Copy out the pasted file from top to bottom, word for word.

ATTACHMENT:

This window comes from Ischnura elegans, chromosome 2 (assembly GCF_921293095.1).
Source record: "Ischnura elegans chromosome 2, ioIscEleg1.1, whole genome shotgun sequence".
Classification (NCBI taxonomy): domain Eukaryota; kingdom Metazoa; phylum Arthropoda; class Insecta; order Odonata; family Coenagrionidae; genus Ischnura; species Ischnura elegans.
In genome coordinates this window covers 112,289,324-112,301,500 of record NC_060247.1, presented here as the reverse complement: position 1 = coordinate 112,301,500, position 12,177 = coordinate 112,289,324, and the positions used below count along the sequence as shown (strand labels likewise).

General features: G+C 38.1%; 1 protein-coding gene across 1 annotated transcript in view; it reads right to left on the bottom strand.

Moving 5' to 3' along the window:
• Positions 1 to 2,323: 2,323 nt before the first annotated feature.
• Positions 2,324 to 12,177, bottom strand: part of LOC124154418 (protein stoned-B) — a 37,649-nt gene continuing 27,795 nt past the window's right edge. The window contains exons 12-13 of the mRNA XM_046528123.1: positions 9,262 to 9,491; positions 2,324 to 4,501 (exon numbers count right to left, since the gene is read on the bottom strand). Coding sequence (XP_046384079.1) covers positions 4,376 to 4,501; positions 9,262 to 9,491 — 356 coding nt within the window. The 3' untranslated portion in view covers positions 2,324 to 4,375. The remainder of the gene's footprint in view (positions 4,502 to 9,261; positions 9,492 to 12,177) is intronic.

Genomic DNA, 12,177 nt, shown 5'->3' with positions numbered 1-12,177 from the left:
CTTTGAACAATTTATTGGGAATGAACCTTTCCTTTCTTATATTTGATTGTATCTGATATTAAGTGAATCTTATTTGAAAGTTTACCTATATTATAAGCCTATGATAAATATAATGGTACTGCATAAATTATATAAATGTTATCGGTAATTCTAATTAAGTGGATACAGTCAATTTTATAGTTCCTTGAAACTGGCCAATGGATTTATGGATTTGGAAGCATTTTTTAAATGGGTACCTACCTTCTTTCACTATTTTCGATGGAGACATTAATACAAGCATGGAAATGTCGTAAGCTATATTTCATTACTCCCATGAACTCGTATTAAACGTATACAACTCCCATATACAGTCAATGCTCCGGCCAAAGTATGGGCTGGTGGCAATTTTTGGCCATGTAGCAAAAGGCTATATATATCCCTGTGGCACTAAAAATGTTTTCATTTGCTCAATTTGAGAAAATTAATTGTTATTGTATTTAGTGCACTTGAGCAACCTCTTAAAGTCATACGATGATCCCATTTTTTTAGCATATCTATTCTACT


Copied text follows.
This window comes from Ischnura elegans, chromosome 2 (assembly GCF_921293095.1).
Source record: "Ischnura elegans chromosome 2, ioIscEleg1.1, whole genome shotgun sequence".
Classification (NCBI taxonomy): domain Eukaryota; kingdom Metazoa; phylum Arthropoda; class Insecta; order Odonata; family Coenagrionidae; genus Ischnura; species Ischnura elegans.
In genome coordinates this window covers 112,289,324-112,301,500 of record NC_060247.1, presented here as the reverse complement: position 1 = coordinate 112,301,500, position 12,177 = coordinate 112,289,324, and the positions used below count along the sequence as shown (strand labels likewise).

General features: G+C 38.1%; 1 protein-coding gene across 1 annotated transcript in view; it reads right to left on the bottom strand.

Moving 5' to 3' along the window:
• Positions 1 to 2,323: 2,323 nt before the first annotated feature.
• Positions 2,324 to 12,177, bottom strand: part of LOC124154418 (protein stoned-B) — a 37,649-nt gene continuing 27,795 nt past the window's right edge. The window contains exons 12-13 of the mRNA XM_046528123.1: positions 9,262 to 9,491; positions 2,324 to 4,501 (exon numbers count right to left, since the gene is read on the bottom strand). Coding sequence (XP_046384079.1) covers positions 4,376 to 4,501; positions 9,262 to 9,491 — 356 coding nt within the window. The 3' untranslated portion in view covers positions 2,324 to 4,375. The remainder of the gene's footprint in view (positions 4,502 to 9,261; positions 9,492 to 12,177) is intronic.

Genomic DNA, 12,177 nt, shown 5'->3' with positions numbered 1-12,177 from the left:
CTTTGAACAATTTATTGGGAATGAACCTTTCCTTTCTTATATTTGATTGTATCTGATATTAAGTGAATCTTATTTGAAAGTTTACCTATATTATAAGCCTATGATAAATATAATGGTACTGCATAAATTATATAAATGTTATCGGTAATTCTAATTAAGTGGATACAGTCAATTTTATAGTTCCTTGAAACTGGCCAATGGATTTATGGATTTGGAAGCATTTTTTAAATGGGTACCTACCTTCTTTCACTATTTTCGATGGAGACATTAATACAAGCATGGAAATGTCGTAAGCTATATTTCATTACTCCCATGAACTCGTATTAAACGTATACAACTCCCATATACAGTCAATGCTCCGGCCAAAGTATGGGCTGGTGGCAATTTTTGGCCATGTAGCAAAAGGCTATATATATCCCTGTGGCACTAAAAATGTTTTCATTTGCTCAATTTGAGAAAATTAATTGTTATTGTATTTAGTGCACTTGAGCAACCTCTTAAAGTCATACGATGATCCCATTTTTTTAGCATATCTATTCTACT